Racing With The Sun At The 30th Anniversary World Solar Challenge

Engineering teams from around the world recently gathered at Australia’s biannual World Solar Challenge to compete in a race from Darwin to Adelaide in cars powered by the sun. This year marks the 30th anniversary of the event and with it came some notable challenges and developments.

world solar challenge 2017 car

Image Source: Digital Trends

Tough Standards On Unique Designs

With 42 competing cars from 40 countries, this most recent World Solar Challenge featured an array of unique designs. This year also provided challengers with tougher standards for their racers by requiring a smaller solar collection area.

Speed From The Sun And Aerodynamics Alone

The cars themselves are unlike most vehicles you’d ever see on a race track. Most cars feature a tiny space for the driver and a large flat surface designed to collect the maximum amount of solar energy, while maintaining an aerodynamic form. As each entry must be powered by solar energy alone, design is key to speed—and racers are able to reach over 60 MPH along the 1,860 mile track running through the Australian outback.

A Test For Design And Technology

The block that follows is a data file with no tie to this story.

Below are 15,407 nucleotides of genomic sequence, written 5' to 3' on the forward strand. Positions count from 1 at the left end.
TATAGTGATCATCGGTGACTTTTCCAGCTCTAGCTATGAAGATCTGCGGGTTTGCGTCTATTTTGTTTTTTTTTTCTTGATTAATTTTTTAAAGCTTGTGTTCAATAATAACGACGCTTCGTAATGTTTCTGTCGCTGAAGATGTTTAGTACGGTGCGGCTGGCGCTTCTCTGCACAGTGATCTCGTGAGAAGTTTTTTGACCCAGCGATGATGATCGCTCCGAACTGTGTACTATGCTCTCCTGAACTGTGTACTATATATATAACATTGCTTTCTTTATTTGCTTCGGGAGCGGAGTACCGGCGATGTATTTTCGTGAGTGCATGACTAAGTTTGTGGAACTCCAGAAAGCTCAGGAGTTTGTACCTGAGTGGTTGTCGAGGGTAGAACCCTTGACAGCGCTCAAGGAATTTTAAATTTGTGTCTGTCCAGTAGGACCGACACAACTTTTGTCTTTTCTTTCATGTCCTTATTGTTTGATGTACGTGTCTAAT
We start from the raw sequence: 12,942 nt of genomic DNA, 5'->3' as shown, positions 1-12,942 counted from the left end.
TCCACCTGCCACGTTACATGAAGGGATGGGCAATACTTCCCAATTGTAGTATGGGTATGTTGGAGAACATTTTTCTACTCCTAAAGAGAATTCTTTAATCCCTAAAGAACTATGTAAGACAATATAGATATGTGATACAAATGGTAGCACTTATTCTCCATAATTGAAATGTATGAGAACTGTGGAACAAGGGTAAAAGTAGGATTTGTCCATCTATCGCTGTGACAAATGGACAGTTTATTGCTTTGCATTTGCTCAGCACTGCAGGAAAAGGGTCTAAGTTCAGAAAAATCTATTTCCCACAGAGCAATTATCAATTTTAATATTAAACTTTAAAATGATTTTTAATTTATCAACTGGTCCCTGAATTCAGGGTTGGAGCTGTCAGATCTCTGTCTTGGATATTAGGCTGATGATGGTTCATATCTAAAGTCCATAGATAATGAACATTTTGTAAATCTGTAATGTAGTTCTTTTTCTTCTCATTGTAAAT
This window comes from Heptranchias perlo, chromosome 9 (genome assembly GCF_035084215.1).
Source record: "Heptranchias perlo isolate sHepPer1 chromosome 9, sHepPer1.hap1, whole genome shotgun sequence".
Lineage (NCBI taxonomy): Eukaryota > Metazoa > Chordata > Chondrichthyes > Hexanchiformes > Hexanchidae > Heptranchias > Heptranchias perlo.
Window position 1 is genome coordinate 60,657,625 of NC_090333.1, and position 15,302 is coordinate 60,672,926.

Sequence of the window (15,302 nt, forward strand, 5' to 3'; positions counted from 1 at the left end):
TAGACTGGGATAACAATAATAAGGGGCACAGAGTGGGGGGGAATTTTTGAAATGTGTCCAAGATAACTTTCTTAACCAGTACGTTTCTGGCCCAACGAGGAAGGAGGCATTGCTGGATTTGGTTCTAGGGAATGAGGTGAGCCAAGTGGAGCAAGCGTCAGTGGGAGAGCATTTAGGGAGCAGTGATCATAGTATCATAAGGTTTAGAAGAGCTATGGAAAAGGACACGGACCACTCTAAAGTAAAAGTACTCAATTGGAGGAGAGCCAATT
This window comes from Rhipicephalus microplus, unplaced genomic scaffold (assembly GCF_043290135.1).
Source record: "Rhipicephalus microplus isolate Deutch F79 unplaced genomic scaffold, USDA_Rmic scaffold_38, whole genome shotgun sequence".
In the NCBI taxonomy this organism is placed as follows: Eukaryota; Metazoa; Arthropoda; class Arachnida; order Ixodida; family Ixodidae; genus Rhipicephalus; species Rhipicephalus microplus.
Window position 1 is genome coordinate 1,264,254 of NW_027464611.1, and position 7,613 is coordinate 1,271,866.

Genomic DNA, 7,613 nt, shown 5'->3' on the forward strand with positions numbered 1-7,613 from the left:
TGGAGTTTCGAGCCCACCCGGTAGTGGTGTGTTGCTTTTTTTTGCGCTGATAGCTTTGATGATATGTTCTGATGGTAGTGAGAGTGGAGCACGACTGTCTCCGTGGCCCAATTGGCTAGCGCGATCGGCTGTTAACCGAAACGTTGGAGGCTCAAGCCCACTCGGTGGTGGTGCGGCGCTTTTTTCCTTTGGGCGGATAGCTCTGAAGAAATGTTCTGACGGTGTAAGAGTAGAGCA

Being first to cross the finish line is not the only goal of the challengers; the race is as much about research and development in sustainable vehicle design and technology. The Challenger class puts speed to the test, while the Cruiser category is devoted to transportation practicality, and the Adventure class is all about exploring submissions that offer merit regardless of speed and design.

Solar cars from more than 20 countries are set to race from Darwin to Adelaide in the World Solar Challenge

Image Source: Hi Tech Beacon

A Focus On Reliability

The U.S.’s own submission from Stanford University has been designed with a focus on reliability and safe handling over speed. Many eyes are on the Dutch Nuon Solar Team’s Nuna9 car, which has been modified to a new level of aerodynamics. Currently, the time to beat belongs to the Tokai University team from Japan which made the more than 1,800 mile journey in 29 hours and 49 minutes.

What are your thoughts on this competition and the solar power developments that could come out of it? Comment and tell us what you think.

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Lisa Myers
 

Is a blogger with an interest for all things mechanical. She is a full-time mom with three active boys, who loves encouraging them to explore the world of science and engineering. They spend a lot of time together playing with Legos.

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